I love to eat. Look at any picture of me from about 1996 and later and it’s obvious that this is true. And one of my favorite foods, especially during the summer, when it’s warm outside and the grill is going almost every evening, is ribs.
Ribs are not exactly dignified. You’re not likely to get ribs when you go to one of those places that makes you pretend you know which of the sixteen forks and spoons you’re supposed to use. Ribs are finger food. Some really good rib joints – and good ones are rib joints, not rib restaurants – even give you a bib, because good ribs are messy, coated with barbecue sauce, the recipes for which are closely-guarded secrets. Thick, rich, zesty, spicy, tangy, smoky and slightly caramelized from slow broiling over the coals.
And if you’re eating them the right way, with your hands on opposite ends of the bone and taking deep, meaty bites, you’re going to have to lick the sauce off your fingers, because you’re going to get some on you.
I take you down this culinary path, not to make you hungry or to give hints to my wife as to my dinner preference for the Fourth of July. I use the analogy because during one of my recent quiet times, that phrase passed through my mind when referring to my recent personal spiritual revival. Recently it’s been obvious to some of the people I work with that something’s going on with me. So, I explained it; explained that the week in Iowa really transformed me; explained that I had experienced something so powerful that it couldn’t help change me. Then I nearly said, “Don’t worry, I won’t get any on you.” However, at the last minute, in a moment of divine intervention, the words changed. It wasn’t because I was thinking about what I was saying. Ask my wife; she’ll back me up. I haven’t mastered that particular skill.
Instead, the words “Don’t worry, I won’t bash you over the head with it” were placed in my mouth.
I spent the rest of the day quietly trying to figure out why it had happened, since the how (God’s intervention) seemed fairly obvious.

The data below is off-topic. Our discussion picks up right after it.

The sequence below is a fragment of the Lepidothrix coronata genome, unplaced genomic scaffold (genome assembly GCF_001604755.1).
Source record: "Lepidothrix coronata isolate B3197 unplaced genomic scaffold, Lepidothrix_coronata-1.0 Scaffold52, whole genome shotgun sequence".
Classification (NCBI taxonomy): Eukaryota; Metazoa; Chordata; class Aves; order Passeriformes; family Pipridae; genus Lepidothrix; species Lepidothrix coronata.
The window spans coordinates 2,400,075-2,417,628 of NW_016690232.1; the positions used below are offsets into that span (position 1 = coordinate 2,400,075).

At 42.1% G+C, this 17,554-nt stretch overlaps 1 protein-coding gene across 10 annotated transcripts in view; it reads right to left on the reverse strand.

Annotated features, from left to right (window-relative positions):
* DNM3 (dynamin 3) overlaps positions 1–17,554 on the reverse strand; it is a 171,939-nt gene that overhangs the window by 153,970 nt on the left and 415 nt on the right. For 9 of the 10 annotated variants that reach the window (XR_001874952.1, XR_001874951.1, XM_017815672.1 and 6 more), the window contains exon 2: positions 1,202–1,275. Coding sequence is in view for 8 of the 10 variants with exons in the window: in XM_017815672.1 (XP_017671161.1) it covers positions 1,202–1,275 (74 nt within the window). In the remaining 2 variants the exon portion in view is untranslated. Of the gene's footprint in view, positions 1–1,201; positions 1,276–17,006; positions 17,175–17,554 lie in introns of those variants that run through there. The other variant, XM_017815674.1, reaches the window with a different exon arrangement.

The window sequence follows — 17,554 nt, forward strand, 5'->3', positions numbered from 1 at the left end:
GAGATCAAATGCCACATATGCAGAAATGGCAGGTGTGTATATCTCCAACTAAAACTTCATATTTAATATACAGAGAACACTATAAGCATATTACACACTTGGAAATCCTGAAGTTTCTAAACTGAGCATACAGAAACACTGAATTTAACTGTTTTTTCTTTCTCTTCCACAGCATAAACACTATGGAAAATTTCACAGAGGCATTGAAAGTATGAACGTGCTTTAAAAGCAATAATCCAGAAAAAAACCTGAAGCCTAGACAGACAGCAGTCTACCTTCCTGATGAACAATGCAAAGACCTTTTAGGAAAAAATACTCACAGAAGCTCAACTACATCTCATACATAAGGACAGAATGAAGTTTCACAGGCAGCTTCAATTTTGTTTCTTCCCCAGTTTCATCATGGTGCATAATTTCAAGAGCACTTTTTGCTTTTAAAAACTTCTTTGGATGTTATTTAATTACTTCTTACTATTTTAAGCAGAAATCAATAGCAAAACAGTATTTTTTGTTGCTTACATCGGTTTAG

I began pondering the previous week’s experiences, trying to determine if they were the source of this particular puzzlement. The memories came flooding back from the week at work camp like movies on a reel; the evening programs, the daily work site devotionals, the evening youth group devotionals. It became apparent to me: my change was caused by having been fully awash in God’s presence for a full week. I was not alone; everywhere I looked, there was God, in the people I had traveled with, to the people I worked with all week on my crew, to the woman whose home we helped restore. In some ways, God’s presence was obvious and intentional, such as the Tuesday and Thursday programs where we visited the Transformation Stations or the Stations of the Cross. My daily discussions with my friend Gary were also obvious, visible manifestations of God’s presence. So were the daily devotionals with the kids in our youth group. The obvious “God sightings” were moving. So were the not-so-obvious ones; the gradual changes in attitude of some of the kids I worked and roomed with over the course of the week.
Finally, the scripture came to me, from : “Nor do men light a lamp and put it under a bushel, but on a stand, and it gives light to all in the house.” I had been awash in the light of our Savior for an entire week. Jesus commanded his disciples not just to be the light of the world, but to let their light shine. It was my time to shine; to put spiritual barbecue sauce all over my world as I know it and encourage those around me to roll up their sleeves and get messy. To “get it on you” in the same way I had it on me. To metaphorically lick it off my fingers with a smile on my face.
Let’s dig in.